Rating: 3 stars
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Max and Chad fell in love at eighteen and formed a band. That band, Euphoria, rose to the heights of the music charts and popularity in the 80s. Although still very much in love, Max and Chad’s romance hit hard times just five years later, due to the pressures of being rock stars and Chad’s addiction to drugs and alcohol. Both their relationship and the band dissolved in an explosion of pain and betrayal.
Now, twenty years later, Max, a wealthy music writer and producer, receives a mix tape from Chad, its message clear. He wants a reunion with Max and their old band. And on New Year’s Eve, the concert Chad had always wanted their band to play. Will Max take one more chance on a love he has never forgotten or will old wounds keep the lovers separated forever?
Subtle Innuendos is a short story in the Mixed Tape series from MLR Press. At 64 pages, this is one story that could benefit from a much longer version than the one that was published. Basically a story of two young lovers reunited after twenty years apart, I felt that Z. Allora had the basic structure for a good story but none of the musculature needed to fill it out.
The story starts in springtime in New York City in 1986 when the boys are eighteen, then flashes forward to the present as a forty-five-year-old Max receives his mix tape in the mail. The narrative flips back and forth between the past and the present, revealing bits and pieces of the boys’ lives. I don’t mind this style of writing, especially when it is well done. My problem here is that the author doesn’t spend enough time in either era to really give us a taste of the men’s relationship or back history. Instead of depth, what we are given is more in the nature of snippets or flash fiction and that just doesn’t do the job. Allora tells us about Chad’s addictions and gives us pretty much one scene to demonstrate said addiction. But in order for us to feel the angst and pain this causes to both men we need much more than casual statement and one explosive outburst. The same goes for Max’s continued feeling of love for Chad, even after 20 years apart. Max still has his pictures and feelings for Chad, but those emotions never feel authentic because we are not given the scenes necessary to bring those feelings alive for us.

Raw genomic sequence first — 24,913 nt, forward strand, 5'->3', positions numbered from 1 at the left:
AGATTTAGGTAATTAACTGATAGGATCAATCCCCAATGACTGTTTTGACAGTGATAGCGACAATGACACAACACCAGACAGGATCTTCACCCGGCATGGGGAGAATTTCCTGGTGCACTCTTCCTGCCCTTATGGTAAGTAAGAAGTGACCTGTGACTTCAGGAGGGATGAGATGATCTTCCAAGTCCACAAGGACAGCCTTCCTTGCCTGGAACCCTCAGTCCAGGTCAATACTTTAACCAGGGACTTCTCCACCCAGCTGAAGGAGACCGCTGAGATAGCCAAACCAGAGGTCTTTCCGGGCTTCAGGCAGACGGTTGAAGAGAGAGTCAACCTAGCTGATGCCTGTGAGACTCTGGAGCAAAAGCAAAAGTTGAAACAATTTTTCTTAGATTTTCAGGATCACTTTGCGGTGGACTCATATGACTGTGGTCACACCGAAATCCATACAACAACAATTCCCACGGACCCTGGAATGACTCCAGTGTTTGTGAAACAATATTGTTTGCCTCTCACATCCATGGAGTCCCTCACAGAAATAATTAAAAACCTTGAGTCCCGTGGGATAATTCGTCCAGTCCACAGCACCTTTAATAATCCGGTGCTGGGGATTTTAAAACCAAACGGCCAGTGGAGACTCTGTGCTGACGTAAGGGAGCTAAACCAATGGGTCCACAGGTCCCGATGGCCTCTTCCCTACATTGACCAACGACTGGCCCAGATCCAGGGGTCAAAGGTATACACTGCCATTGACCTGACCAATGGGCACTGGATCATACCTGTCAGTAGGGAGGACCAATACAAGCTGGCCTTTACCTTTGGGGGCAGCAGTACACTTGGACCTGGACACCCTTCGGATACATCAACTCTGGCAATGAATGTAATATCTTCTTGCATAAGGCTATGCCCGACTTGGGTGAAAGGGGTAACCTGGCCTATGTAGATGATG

There just is no depth here, either of characterization or plot. Had this story been longer, that would have given Allora the necessary space needed to fill out both characterization and plot, both of which are needed to enrich her story and the reader’s enjoyment as well. This is a nice story, but it could have been wonderful. Recommended for fans of Z. Allora and the rock star genre.
Cover Art by Deana Jamroz. Lovely cover, works for the story inside.